Stoneback’s other local influences include App State professor Mark Burns, Kurt Anderson of Spruce Pine (who does pop-art, wood-working, and character cut-outs), and Becca Stickler (A photographer that Stoneback collaborates with for features).

When asked about the overall theme for their art, Stoneback became flustered. Laughing, they said, “I don’t know! I always have a hard time with this question because there are so many things, and they’re all overlapping, so it’s hard to pinpoint just one. Mostly, the reason I make art is for myself, so I can work through things and try to reframe certain experiences that I’ve had. Like I said earlier, it’s a super cathartic process … Other people find it relatable, which is nice. My work is very raw, explicit, and upfront. I think it can be off putting for certain people, but I think that’s a little bit of the point … The way that people receive it. There’s a reason some people relate to it, and some people don’t … Recently, I’ve been infatuated with combining the human body with words and poetry. It’s definitely been a recent focus in my work, and it’s a way of reclaiming and redefining autonomy. 

“In my pieces, you see a lot of viscerality. That comes from my time in high school. I tried really hard to fit in, and there was a lot of self-suppression. I didn’t realize I was queer, and the things I’m interested in now I was back then, too, but it just felt like a secret. Now that I’m older, I realize I could’ve been a little weirdo, and it would’ve been fine! I didn’t have the best childhood, and I didn’t really have the voice that I needed to. Art has always been a safe space where I could say the things I wanted to without actually verbalizing them. Now that I’m older and have more freedom, for lack of a better way to say it, I just don’t want to shut up, and I don’t have to, and that’s really empowering for me. And that’s the reason my art is so visceral because I’m not going to let myself be silenced.”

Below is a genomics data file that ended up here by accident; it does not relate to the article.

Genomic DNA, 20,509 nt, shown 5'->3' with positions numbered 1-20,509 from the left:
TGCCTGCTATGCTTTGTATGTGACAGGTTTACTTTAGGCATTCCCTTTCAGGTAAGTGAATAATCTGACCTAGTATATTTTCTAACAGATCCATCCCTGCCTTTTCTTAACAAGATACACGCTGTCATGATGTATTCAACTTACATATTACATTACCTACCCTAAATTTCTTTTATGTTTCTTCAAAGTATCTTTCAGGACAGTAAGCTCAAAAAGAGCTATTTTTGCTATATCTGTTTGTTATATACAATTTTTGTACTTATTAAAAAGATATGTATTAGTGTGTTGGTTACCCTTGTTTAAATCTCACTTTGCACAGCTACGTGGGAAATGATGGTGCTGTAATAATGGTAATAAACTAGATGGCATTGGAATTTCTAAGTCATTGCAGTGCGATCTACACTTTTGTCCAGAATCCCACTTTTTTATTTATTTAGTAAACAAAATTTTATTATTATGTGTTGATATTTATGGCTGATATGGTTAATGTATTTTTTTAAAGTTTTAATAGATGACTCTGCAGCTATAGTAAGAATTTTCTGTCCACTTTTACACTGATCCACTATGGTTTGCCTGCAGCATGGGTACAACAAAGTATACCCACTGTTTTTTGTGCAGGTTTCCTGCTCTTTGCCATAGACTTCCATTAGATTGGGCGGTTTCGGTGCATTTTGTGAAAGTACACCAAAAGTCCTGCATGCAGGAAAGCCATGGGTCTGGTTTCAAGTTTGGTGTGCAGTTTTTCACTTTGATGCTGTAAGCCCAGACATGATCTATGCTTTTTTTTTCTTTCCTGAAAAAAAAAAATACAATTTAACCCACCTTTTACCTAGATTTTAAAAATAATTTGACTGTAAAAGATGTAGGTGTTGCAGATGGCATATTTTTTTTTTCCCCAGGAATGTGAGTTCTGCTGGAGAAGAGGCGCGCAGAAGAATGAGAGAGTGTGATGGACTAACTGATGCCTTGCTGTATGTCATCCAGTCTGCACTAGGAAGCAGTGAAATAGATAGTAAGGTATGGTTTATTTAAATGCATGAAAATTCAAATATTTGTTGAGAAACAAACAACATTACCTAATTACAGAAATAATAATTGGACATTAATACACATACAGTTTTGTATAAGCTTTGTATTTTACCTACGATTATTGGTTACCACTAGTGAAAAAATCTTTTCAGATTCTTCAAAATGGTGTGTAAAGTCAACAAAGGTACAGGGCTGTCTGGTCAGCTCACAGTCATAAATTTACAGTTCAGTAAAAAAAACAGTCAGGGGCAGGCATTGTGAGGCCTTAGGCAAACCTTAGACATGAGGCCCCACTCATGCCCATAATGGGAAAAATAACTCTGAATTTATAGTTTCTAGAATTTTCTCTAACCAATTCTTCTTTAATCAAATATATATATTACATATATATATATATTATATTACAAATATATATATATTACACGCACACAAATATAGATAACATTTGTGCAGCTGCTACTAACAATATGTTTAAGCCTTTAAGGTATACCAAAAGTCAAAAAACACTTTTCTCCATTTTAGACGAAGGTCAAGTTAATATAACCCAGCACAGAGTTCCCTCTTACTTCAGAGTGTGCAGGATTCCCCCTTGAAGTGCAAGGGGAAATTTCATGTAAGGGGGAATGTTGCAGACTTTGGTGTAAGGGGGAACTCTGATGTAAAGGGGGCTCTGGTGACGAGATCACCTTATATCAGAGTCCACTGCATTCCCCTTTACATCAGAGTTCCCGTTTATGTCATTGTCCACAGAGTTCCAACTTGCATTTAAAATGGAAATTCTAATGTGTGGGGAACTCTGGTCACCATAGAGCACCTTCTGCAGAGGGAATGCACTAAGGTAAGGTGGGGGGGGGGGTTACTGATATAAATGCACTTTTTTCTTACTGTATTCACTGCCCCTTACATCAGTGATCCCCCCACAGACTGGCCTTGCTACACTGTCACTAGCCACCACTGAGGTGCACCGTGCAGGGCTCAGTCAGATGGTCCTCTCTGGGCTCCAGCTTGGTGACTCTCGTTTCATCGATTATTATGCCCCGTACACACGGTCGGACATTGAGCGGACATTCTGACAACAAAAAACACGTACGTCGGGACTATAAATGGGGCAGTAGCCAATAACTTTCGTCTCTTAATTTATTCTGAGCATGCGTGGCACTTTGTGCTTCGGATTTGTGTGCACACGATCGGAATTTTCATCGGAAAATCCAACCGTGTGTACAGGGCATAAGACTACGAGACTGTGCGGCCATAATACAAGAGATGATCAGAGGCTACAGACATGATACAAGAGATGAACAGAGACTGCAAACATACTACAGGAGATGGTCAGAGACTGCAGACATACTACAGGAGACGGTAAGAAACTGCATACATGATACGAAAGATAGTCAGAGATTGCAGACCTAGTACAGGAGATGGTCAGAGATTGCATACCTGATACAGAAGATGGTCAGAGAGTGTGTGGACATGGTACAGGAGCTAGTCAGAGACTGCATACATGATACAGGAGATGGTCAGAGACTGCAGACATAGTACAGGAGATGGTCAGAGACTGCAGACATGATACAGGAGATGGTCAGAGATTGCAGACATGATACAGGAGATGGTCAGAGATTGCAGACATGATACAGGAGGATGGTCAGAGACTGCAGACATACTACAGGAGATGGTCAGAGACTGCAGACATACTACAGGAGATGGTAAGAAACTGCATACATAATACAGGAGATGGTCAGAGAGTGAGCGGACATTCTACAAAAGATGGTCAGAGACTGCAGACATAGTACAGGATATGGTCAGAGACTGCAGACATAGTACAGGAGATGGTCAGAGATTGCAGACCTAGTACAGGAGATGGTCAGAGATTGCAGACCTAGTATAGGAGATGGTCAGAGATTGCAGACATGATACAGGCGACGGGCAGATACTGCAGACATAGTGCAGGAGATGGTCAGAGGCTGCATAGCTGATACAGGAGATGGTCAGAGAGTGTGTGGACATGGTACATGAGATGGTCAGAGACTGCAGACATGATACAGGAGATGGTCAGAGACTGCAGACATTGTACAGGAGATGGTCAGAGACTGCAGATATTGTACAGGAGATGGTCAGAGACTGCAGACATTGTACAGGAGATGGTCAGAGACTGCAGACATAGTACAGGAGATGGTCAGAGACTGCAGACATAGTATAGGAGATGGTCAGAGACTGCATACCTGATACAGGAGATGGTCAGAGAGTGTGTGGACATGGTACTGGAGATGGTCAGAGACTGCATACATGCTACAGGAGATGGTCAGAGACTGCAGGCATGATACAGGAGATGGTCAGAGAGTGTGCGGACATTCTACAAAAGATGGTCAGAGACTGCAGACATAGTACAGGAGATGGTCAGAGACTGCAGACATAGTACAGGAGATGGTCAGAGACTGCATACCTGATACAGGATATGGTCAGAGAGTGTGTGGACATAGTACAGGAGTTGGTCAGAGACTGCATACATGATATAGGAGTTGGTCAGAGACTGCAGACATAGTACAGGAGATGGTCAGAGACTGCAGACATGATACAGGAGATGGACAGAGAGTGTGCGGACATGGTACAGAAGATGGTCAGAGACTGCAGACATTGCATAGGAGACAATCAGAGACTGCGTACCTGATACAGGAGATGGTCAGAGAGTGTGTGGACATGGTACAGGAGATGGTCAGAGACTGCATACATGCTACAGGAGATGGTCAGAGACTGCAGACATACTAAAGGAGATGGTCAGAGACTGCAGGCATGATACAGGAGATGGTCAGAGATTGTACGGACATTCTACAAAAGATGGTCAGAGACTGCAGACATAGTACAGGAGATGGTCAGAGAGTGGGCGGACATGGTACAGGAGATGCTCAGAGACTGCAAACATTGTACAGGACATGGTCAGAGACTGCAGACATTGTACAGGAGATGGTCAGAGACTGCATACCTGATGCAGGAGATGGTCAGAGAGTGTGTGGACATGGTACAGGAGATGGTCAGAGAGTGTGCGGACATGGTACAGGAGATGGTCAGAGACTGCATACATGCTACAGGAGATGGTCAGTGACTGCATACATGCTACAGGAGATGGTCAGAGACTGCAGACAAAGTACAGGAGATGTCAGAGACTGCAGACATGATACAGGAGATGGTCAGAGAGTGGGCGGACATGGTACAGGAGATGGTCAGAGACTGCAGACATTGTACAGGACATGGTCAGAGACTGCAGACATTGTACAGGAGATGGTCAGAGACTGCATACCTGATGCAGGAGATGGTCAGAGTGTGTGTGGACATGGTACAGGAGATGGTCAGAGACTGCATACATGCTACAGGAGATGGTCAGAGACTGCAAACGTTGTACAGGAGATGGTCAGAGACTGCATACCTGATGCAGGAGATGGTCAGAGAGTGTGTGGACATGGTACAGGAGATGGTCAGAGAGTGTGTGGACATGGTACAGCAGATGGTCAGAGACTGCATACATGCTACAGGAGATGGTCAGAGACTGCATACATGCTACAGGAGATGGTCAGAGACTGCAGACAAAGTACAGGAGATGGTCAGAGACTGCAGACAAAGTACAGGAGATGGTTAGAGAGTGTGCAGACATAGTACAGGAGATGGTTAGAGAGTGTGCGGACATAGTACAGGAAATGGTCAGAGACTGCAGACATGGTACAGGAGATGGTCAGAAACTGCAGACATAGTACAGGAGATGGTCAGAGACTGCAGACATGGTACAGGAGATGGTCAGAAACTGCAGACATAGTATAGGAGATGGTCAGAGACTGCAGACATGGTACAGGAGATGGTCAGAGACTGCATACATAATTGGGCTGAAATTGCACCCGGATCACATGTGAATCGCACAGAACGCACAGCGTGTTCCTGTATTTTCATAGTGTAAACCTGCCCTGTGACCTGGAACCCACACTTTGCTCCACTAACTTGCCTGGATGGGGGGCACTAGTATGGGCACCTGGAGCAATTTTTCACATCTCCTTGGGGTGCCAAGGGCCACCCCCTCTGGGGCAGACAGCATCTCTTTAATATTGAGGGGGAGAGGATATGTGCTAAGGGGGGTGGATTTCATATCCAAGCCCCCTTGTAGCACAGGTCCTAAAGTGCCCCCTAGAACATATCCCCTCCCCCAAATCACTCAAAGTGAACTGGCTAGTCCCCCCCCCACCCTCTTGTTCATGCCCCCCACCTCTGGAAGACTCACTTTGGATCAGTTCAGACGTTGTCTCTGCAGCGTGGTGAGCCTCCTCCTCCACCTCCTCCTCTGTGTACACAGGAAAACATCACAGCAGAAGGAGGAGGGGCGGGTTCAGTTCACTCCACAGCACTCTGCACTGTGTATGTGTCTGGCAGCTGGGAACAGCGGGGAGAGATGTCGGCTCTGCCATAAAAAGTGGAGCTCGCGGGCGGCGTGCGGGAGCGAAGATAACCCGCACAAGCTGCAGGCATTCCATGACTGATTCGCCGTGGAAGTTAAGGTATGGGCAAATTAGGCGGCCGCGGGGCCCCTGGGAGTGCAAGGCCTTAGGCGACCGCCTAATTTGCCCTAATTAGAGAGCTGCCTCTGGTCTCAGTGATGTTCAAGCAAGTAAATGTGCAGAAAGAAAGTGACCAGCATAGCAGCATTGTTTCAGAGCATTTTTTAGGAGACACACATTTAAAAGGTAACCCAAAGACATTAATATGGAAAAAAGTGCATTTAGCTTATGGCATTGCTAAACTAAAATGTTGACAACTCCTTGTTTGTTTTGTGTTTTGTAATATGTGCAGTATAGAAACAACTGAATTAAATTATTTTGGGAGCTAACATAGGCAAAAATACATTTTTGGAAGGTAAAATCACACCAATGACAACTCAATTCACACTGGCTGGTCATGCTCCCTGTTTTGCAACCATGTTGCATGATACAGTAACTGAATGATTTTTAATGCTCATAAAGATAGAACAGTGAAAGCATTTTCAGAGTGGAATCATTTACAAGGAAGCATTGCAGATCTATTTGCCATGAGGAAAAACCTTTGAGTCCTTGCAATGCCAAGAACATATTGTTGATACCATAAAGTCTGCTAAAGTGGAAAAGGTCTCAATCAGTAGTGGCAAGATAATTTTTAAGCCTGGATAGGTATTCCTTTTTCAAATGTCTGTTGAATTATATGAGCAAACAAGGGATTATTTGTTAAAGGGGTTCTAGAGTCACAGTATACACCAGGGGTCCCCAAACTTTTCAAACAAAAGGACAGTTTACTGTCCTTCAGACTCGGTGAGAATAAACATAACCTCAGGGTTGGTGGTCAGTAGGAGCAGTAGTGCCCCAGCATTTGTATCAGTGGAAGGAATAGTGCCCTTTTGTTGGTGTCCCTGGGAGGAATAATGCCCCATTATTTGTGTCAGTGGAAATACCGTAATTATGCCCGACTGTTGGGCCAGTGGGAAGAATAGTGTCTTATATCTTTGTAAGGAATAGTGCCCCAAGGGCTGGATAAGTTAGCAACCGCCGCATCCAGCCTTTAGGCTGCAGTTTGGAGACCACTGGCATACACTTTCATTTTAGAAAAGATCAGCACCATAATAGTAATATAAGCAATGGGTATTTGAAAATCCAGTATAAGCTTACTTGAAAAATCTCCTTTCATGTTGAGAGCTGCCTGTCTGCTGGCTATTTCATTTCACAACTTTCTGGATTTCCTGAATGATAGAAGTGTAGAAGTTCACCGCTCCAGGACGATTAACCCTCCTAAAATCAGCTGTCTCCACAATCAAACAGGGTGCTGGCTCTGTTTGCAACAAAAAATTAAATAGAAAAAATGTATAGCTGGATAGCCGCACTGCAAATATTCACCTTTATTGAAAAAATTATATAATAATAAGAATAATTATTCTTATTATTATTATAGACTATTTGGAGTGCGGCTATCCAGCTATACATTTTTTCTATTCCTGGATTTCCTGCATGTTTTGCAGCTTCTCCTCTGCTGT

Izzy Stoneback

When asked about their precise process for their human body and poetry pieces, Stoneback explained, “Most of the time it’s kind of like word vomit. I keep a little notebook with me, and whenever I have a cool thought I’ll write it down. I cut the words out of sticker paper and put it down on the canvas and paint over top of it. Once everything is dry, I’ll peel it away and those words show through the underpainting.”

“Teething” by Izzy Stoneback.
“Wasp Bodied” by Izzy Stoneback.

Stoneback enjoys adding a bit of edge to all of their creations. Recently, they have been taking ceramic classes and liked the idea of flipping the welcoming and soft aspect of pottery on its head, opting to make the “least welcoming and least functional bowl ever!” They combined the soft aspects of pottery with the jaggedness of their work, appreciating the contradiction that comes with it.

Photo submitted.
Photo submitted.

Boone and its art scene has been amazing for Stoneback. They described it as, “the place I feel the safest and most seen.” They joked about how, due to renovations in the art buildings at App State, art students have been moved to an “old and allegedly haunted dorm,” but they reiterated that “overall, App State and Boone is a wonderful community.” After graduating, they want to move to Chicago or New York to “freeze [their] butt off and meet really cool people!” After a couple of years of working, they want to go to graduate school and one day become a professor of art. They also want to do outreach work through their pieces, and maybe be in some galleries or museums.

To other people who want to pursue art, Stoneback said, “It’s very easy to compare yourself and your work to others, especially in academic settings because your work is being placed next to peers and fellow artists and critiqued. There will always be people that tell you they don’t like what you’ve created, but that doesn’t matter. It is okay, and honestly, best case scenario, make art selfishly – like make work for yourself – because that’s when it’s most successful. Just don’t be a jerk, and do whatever you want. I’ve learned that selfishness, to a degree, is not a bad thing at all, especially when it comes to art.”